Prostate Cancer CPD – BackOnTrackHealthcare

Prostate Cancer CPD

The prostate gland envelopes the urethra, which is a tube that drains urine from the bladder. The gland sits just below the bladder and its primary function is to produce the fluid that nourishes and transports sperm (seminal fluid). The prostate changes shape, which facilitates the mechanical with between urination and ejaculation.

One for the boys…

Our experienced osteopath Carlo Dore takes a look at a common condition affecting men that doesn’t get spoken about too much! Here’s what he has to say:

You might wonder why when you have your initial osteopathic assessment, you are asked during the case history whether or not you  have issues passing  water.

Well, here’s why.

Men were blessed or cursed depending on your point of view with a Prostate gland.

The prostate gland envelopes the urethra, which is a tube that drains urine from the bladder. The gland sits just below the bladder and its primary function is to produce the fluid that nourishes and transports sperm (seminal fluid). The prostate changes shape, which facilitates the mechanical with between urination and ejaculation.

So why the interest?

The prostate gland can sometimes become enlarged which can lead to difficulties passing water.

It can become infected with bacteria leading to Prostatitis or inflammation of the prostate. This may result painful urination and possible groin pain.

However, it can often be treated successfully with antibiotics.

The Prostate can also become enlarged with age. This is very common in older men and largely benign.

Why Osteopaths are mostly 

concerned with your responses to questions about your ability to pass water is that the Prostate can enlarge due to Prostate cancer….. and one amongst many symptoms is back pain which may be the reason you came to an osteopath in the first place.

Things to look out for……

  • increase in your desire/ urgency to urinate, especially at night, and then perhaps finding there is not much urine to pass.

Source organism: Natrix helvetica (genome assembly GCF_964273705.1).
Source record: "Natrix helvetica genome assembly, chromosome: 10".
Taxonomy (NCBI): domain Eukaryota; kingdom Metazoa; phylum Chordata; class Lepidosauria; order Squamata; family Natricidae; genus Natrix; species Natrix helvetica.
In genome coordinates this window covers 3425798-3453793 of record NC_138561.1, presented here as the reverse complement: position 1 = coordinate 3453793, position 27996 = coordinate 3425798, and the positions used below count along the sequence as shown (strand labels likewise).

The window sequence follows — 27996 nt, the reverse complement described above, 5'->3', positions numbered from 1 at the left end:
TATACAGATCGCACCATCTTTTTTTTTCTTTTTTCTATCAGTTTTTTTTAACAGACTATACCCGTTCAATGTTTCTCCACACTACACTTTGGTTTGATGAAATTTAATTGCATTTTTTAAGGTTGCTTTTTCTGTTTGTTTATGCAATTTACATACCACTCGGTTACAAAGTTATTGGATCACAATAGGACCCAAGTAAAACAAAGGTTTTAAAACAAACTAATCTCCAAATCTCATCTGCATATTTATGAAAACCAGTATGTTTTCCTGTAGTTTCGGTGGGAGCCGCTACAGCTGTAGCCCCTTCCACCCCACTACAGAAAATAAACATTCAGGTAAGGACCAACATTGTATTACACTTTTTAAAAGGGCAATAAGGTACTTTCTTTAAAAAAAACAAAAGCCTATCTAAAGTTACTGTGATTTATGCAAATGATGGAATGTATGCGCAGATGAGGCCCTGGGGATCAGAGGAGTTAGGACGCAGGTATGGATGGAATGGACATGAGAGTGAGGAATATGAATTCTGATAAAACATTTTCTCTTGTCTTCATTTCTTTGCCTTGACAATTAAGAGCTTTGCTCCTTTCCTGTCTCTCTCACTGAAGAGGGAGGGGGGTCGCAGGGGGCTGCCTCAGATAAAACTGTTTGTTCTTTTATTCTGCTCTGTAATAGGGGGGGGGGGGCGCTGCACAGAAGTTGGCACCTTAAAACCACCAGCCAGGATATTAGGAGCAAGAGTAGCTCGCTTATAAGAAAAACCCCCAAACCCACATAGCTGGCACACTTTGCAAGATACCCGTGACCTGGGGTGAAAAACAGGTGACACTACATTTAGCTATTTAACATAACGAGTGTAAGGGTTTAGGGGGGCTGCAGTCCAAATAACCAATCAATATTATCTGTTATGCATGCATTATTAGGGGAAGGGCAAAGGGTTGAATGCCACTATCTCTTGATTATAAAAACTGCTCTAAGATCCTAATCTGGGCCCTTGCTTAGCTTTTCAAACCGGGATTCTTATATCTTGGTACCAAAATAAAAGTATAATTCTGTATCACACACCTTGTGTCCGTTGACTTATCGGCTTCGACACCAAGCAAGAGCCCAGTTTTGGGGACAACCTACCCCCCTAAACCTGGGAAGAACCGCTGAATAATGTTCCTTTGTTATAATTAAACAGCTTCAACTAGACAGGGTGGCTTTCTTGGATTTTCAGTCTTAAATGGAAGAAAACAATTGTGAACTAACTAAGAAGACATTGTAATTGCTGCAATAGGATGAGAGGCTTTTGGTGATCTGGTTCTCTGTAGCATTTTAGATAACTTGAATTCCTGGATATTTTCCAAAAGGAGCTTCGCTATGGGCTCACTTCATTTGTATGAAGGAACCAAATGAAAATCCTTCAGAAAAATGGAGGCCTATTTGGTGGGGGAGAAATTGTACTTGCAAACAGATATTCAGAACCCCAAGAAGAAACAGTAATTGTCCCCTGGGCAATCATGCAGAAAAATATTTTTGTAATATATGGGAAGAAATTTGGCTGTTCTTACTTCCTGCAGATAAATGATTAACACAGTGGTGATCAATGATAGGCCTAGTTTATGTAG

• emptying your bladder at a urinal, doing your zip up and then having a continued desire/ urgency to pass water only to urinate very little
  • having a desire/ urgency to pass water only to be standing at the urinal waiting/unable to 
  • really slow flow of water when you do urinate, sometimes just a dribble

Should you have any of these symptoms please don’t panic.

These symptoms show themselves with both benign or malignant prostatic enlargement and the vast majority of the time it just a natural symptom of ageing.

Your GP can get a blood test to check a prostate specific hormone called PSA, and you might need a rectal exam (unpleasant but straight forward and easier than having a baby!)

But the take home message and what is most important is to get yourself checked out at your GP….

So that explains the link between back pain and the function of your water works! If you have any concerns, discuss this with your osteopath or GP.

If you would like to visit Carlo, or one of the team at Back on Track Healthcare, feel free to contact our lovely reception team on 020 8545 0965

Share:

More Posts

Hot or Cold Treatment

A common question we’re asked by patients in pain is whether they should use an ice pack or a hot water bottle to help them get better. The answer, as it often is, is ‘it depends’. Understanding the mechanisms of how temperature works to aid healing will help with knowing when to use these things and why we nag you to do so.

Thoracic Outlet Syndrome

Do you get tingly fingers or tightness in your neck?

Experienced osteopath Carlo Dore, from Back on Track Healthcare explains…

“As a clinician, when a patient presents with pain, I try to work out what dysfunction is occurring in their body which may be causing the discomfort. We look for the cause rather than just treating the symptoms.”

Whilst there is no longer a legal obligation to wear a face covering in healthcare settings, as we may have vulnerable patients on site at the time of your appointment, we would still request that you sanitise your hands on entry to our clinic and please adhere to the clinics' policy regarding mask-wearing, which will be risk-assessed on an on-going basis.